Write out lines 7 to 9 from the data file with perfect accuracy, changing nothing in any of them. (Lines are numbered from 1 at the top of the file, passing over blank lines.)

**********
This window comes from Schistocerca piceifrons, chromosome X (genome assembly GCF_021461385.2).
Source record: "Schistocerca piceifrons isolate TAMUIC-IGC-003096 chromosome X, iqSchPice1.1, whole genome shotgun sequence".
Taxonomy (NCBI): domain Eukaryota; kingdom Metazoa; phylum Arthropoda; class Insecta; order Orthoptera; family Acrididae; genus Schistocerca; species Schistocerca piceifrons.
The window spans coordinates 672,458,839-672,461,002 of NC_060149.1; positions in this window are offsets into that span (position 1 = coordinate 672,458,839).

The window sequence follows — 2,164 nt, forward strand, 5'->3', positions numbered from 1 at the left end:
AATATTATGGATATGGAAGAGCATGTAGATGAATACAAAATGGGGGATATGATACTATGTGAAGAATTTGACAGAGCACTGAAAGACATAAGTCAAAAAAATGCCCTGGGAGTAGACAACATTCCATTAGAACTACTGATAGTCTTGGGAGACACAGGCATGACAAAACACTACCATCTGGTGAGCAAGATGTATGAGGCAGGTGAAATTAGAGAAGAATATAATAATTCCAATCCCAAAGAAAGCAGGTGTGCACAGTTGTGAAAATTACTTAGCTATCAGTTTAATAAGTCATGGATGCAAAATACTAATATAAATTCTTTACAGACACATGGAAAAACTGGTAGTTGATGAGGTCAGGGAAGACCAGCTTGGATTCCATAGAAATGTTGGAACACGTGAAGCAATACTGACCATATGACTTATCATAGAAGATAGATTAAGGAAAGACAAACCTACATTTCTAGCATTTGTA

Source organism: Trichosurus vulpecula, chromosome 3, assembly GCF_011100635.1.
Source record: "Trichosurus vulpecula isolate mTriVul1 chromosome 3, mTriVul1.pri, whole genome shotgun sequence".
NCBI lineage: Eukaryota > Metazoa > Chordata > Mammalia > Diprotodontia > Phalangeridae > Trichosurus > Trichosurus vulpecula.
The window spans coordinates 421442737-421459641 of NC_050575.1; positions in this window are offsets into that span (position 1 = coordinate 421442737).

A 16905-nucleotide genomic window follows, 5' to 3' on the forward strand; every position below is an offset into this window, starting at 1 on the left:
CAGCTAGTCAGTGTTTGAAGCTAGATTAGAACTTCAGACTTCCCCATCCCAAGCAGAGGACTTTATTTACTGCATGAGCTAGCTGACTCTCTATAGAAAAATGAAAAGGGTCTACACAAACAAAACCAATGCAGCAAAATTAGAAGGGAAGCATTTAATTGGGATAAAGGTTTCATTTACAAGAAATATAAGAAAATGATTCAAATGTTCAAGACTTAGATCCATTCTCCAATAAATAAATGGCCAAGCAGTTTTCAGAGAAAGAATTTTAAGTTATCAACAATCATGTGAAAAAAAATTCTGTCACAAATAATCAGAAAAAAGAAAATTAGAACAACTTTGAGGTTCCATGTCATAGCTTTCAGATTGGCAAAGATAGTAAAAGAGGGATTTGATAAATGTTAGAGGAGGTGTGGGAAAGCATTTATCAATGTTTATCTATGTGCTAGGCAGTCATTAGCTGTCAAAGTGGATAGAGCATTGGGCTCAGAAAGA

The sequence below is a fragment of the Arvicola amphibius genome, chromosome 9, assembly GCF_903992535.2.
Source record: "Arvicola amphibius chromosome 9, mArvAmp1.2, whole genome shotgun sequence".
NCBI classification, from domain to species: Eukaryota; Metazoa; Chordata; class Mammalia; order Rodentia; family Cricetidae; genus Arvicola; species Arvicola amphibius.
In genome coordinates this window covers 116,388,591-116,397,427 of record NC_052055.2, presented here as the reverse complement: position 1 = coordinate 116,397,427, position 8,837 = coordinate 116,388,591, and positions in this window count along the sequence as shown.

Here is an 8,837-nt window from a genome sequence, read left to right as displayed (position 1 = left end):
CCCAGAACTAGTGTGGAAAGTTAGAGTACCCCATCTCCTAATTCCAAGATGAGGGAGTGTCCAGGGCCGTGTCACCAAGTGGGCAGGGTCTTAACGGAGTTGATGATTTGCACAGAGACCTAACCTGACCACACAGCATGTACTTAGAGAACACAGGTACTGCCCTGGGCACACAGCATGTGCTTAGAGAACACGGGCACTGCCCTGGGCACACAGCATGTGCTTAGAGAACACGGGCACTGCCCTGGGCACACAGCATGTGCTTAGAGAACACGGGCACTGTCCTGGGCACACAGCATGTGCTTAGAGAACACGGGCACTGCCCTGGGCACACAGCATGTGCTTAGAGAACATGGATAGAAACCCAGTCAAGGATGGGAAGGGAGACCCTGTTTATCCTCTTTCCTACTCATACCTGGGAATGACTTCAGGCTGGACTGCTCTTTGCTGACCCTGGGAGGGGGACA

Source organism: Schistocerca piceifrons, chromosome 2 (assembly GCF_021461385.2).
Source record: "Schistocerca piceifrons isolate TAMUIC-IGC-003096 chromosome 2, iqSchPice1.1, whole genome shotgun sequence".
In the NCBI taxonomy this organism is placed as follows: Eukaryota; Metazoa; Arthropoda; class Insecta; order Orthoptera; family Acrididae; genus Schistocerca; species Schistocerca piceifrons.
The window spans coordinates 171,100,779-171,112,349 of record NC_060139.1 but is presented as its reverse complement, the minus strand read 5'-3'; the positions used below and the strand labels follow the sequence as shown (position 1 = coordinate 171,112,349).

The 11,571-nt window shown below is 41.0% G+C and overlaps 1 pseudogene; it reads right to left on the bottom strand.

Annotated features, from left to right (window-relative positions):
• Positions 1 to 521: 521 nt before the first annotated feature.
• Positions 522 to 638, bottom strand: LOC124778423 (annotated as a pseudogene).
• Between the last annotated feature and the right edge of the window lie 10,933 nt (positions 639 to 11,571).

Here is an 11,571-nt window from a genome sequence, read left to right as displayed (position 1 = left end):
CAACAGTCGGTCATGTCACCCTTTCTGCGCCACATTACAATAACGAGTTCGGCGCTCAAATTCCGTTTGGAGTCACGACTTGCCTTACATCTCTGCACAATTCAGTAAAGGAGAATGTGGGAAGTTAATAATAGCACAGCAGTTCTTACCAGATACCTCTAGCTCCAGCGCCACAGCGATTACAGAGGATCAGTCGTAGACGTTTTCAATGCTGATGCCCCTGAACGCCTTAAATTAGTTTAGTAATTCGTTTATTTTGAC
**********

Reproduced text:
Source organism: Trichosurus vulpecula, chromosome 3, assembly GCF_011100635.1.
Source record: "Trichosurus vulpecula isolate mTriVul1 chromosome 3, mTriVul1.pri, whole genome shotgun sequence".
NCBI lineage: Eukaryota > Metazoa > Chordata > Mammalia > Diprotodontia > Phalangeridae > Trichosurus > Trichosurus vulpecula.